Groudwater level dipping fast, Jal Board to start rainwater harvesting in South Delhi
- LIVE: ISI supports LeT, JeM and Hizbul, David Headley tells court
- J&K govt formation: Ram Madhav to hold talks with Mehbooba Mufti to break impasse
- Soldier, who survived Siachen avalanche, being flown to Delhi hospital
- DDCA row: Delhi HC dismisses Kirti Azad's plea seeking court-monitored probe
- Net bad assets of govt banks a third of their net worth
The two most critical zones with regard to groundwater — South and Southwest districts — have now been chosen by the government for rainwater harvesting projects to recharge the declining groundwater table in the areas.
Earmarking Rs 1 crore for rainwater harvesting from the Delhi government's "My Delhi, I care" fund, the Delhi Jal Board (DJB) has signed contracts with two NGOs to identify 100 areas in the two districts that are ideal for capturing rainwater.
The NGOs have also been tasked with designing architectural plans for the complex systems and submit those designs to the DJB to secure the funding for the projects. The Forum for Organised Resource Conservation and Enhancement (FORCE) and the Indian Trust for Act and Cultural Heritage (INTACH) were both awarded contracts of around Rs 16 lakh to execute the campaign.
"We are looking at depleted resources in the most critical areas, and it is important to step up the recharging effort," DJB CEO Debashree Mukherjee said.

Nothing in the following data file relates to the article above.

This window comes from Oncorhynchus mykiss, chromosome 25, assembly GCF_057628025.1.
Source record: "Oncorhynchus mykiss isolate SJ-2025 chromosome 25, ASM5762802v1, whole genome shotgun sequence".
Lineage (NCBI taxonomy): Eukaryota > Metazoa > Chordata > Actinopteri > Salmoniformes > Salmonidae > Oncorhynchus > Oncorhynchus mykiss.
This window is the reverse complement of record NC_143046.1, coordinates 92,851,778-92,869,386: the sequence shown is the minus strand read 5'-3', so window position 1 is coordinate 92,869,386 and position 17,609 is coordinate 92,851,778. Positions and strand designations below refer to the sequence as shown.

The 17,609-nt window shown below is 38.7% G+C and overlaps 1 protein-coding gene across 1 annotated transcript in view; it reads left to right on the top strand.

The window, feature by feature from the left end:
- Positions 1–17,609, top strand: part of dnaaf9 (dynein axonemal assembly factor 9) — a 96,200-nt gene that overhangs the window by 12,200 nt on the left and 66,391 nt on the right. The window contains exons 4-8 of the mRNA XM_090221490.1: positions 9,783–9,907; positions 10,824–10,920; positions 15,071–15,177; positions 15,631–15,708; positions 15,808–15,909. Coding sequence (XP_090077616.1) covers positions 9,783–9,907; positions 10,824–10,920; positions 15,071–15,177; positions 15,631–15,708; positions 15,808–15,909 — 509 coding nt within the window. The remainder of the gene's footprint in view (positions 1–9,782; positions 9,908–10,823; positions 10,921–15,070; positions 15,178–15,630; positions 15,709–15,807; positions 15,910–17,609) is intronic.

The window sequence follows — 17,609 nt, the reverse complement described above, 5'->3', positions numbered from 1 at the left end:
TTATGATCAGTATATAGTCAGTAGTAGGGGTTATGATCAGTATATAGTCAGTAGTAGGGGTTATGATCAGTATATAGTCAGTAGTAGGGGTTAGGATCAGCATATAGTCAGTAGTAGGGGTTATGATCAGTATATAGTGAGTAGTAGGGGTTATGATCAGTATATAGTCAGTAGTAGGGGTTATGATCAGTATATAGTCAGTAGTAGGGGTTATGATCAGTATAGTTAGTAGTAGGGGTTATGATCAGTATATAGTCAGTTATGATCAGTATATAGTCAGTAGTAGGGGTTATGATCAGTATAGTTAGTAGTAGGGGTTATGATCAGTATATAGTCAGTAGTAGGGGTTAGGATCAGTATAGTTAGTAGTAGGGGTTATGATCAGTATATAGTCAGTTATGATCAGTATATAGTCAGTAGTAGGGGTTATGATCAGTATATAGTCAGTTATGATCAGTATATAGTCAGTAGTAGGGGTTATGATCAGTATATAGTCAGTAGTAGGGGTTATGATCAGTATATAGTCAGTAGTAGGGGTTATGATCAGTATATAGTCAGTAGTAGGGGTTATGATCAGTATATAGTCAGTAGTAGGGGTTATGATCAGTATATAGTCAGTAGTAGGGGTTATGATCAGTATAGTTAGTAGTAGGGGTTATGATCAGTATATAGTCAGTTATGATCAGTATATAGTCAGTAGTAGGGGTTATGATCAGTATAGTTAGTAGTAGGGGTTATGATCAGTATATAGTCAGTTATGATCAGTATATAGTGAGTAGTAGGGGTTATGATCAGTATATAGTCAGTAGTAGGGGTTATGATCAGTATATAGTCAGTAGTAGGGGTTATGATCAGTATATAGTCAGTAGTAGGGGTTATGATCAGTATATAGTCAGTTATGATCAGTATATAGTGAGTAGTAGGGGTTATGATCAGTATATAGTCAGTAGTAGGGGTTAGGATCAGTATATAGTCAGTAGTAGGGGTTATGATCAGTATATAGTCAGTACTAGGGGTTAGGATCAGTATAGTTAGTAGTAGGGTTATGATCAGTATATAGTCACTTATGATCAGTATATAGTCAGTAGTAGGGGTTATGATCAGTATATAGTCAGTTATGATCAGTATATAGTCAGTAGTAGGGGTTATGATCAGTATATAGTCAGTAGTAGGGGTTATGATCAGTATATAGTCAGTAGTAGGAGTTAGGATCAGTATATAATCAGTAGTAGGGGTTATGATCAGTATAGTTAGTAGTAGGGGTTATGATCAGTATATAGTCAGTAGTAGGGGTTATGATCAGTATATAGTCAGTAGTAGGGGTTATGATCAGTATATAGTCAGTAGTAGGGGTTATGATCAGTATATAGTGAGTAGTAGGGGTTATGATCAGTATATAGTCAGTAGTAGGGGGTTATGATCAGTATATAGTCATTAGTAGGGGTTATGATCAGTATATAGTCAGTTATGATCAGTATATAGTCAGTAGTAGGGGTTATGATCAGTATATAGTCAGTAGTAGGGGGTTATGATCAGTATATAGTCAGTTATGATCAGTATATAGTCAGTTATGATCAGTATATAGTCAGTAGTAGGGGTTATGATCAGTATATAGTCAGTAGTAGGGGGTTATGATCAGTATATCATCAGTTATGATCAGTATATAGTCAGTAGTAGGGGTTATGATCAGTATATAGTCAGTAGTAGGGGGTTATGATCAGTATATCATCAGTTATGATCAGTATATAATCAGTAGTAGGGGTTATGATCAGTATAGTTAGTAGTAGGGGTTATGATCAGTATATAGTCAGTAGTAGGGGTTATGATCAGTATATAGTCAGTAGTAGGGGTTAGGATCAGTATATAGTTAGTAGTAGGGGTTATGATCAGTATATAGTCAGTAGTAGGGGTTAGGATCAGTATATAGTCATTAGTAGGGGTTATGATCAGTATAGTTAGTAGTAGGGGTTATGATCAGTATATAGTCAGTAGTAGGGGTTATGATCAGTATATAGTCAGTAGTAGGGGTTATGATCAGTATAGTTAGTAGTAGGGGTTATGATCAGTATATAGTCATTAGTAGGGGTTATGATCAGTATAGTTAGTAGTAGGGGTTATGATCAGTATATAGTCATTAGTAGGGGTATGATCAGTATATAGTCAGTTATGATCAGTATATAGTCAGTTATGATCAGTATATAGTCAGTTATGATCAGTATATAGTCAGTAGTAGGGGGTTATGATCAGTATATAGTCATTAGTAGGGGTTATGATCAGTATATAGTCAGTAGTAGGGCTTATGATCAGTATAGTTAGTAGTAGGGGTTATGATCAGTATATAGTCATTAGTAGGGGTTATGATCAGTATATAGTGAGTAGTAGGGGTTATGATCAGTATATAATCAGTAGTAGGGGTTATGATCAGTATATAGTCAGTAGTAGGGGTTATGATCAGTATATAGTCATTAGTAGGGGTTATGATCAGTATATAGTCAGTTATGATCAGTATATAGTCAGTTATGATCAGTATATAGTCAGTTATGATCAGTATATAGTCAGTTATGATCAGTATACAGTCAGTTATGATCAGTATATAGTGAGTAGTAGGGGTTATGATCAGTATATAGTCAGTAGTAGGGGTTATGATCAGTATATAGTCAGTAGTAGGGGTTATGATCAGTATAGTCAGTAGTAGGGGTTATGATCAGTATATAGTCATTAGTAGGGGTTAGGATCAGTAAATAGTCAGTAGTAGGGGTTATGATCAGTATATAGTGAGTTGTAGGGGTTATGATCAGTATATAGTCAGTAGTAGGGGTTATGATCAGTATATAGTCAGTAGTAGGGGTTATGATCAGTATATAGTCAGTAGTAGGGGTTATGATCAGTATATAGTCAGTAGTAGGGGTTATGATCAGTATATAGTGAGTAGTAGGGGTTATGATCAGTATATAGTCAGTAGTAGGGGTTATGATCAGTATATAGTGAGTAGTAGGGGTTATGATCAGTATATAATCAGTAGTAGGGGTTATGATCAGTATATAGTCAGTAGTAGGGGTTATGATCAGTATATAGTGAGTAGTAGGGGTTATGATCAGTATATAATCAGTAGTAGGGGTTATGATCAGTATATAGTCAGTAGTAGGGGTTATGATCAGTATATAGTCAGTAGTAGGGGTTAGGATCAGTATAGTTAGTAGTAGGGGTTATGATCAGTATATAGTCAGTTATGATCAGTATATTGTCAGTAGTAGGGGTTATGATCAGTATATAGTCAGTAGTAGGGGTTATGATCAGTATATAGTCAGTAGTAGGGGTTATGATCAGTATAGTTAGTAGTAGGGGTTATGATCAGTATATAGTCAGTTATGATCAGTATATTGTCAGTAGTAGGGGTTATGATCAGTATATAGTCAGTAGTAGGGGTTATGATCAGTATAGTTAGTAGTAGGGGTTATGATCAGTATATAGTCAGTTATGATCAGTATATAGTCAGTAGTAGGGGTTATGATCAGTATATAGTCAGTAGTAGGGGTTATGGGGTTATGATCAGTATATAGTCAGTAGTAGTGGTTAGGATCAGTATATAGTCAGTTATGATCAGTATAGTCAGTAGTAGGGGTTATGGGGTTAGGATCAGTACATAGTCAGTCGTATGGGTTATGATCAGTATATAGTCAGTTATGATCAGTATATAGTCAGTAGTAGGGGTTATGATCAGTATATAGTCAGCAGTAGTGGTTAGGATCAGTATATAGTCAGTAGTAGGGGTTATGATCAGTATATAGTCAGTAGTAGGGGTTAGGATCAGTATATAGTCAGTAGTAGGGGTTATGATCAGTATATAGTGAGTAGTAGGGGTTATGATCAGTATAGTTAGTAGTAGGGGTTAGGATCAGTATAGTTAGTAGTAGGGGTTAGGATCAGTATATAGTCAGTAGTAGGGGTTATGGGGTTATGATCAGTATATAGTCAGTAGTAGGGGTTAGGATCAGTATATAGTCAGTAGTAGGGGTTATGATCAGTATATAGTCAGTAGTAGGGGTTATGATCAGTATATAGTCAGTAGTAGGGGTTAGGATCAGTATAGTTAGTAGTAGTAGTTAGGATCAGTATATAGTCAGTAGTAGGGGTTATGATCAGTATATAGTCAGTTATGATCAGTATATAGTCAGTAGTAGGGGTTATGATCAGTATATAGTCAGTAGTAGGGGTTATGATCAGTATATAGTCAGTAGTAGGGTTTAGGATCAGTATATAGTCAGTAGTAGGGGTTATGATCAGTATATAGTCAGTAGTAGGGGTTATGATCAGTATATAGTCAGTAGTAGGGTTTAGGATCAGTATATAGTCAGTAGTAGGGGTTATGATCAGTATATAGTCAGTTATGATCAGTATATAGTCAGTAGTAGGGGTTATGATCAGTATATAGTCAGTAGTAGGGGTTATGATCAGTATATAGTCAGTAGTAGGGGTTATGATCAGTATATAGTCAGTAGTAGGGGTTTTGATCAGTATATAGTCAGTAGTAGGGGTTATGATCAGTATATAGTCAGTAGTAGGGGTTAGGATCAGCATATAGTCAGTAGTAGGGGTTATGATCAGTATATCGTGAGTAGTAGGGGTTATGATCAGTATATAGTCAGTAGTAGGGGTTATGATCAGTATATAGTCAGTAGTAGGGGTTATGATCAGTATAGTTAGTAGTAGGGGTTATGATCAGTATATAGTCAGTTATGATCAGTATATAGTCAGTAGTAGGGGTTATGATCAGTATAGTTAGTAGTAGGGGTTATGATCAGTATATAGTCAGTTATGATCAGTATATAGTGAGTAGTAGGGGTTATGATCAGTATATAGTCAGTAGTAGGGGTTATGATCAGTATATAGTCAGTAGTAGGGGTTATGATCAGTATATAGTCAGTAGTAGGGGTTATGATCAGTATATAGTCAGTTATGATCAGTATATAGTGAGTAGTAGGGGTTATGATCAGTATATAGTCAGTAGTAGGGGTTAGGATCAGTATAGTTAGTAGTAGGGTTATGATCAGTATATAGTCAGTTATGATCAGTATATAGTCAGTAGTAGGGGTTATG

She said while FORCE would focus on South district, INTACH had been chosen to promote the project in the Southwest district.
The rainwater harvesting systems involve a series of canals and catch basins that collect, filter and funnel the rain into the ground or store it for later use.
The optimum spots for harvesting are on industry rooftops or other large land-owning institutions such as Residents' Welfare Associations.
One catch basin of 100 sqm, according to the DJB, saves about 40,000 litres of water every year — about four times the annual drinking requirement of a five-member family.
According to figures available with the Central Ground Water Board, the rate of decline is as high — 1.7 m to 2 m every year in the chosen districts.
The DJB's initial proposal, to have several NGOs identify 600 locations in the capital for rainwater harvesting, was scaled back as there were not enough respondents for it in December, Mukherjee said.
- Government must resolve growing burden of non-performing assets
- Outrage over police assault on students is meaningless
- Right to a toilet: For the health, dignity and safety of women in slums
- Raja-Mandala: Maritime India versus Continental Delhi
- The Akhilesh-Mulayam duet
- We have turned our back to the intense food and drinking water distress